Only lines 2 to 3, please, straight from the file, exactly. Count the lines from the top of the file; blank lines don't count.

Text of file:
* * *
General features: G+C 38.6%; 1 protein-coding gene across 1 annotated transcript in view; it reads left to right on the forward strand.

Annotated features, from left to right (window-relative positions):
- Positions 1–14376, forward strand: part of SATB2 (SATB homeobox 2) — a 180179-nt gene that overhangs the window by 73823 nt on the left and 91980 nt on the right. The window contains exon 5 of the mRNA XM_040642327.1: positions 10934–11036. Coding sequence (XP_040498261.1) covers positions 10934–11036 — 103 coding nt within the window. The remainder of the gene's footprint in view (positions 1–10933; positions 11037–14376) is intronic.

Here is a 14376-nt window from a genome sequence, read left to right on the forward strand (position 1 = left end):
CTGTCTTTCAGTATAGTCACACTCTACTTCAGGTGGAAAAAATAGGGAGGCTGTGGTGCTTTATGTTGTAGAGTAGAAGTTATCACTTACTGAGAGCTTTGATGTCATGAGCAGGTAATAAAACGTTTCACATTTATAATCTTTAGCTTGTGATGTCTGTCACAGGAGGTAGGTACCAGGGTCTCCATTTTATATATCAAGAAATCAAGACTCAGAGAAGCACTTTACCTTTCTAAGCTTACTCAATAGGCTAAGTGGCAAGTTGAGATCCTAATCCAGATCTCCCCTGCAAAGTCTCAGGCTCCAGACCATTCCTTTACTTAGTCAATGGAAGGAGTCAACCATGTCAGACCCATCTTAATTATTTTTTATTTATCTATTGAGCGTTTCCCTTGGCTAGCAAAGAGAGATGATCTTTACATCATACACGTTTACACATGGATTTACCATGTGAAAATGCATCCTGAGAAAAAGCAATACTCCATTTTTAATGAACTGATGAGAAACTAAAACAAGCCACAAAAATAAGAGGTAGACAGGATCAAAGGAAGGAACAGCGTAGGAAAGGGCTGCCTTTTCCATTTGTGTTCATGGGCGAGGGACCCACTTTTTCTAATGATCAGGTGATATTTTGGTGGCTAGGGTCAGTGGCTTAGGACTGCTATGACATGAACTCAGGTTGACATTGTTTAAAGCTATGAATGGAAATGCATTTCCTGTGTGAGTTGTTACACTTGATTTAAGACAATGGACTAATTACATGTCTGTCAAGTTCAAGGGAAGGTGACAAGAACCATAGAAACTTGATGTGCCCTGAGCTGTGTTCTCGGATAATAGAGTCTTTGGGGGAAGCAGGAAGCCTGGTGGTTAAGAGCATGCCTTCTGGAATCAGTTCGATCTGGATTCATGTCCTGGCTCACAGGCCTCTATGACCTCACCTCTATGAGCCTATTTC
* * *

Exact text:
Annotated features, from left to right (window-relative positions):
- Positions 1–14376, forward strand: part of SATB2 (SATB homeobox 2) — a 180179-nt gene that overhangs the window by 73823 nt on the left and 91980 nt on the right. The window contains exon 5 of the mRNA XM_040642327.1: positions 10934–11036. Coding sequence (XP_040498261.1) covers positions 10934–11036 — 103 coding nt within the window. The remainder of the gene's footprint in view (positions 1–10933; positions 11037–14376) is intronic.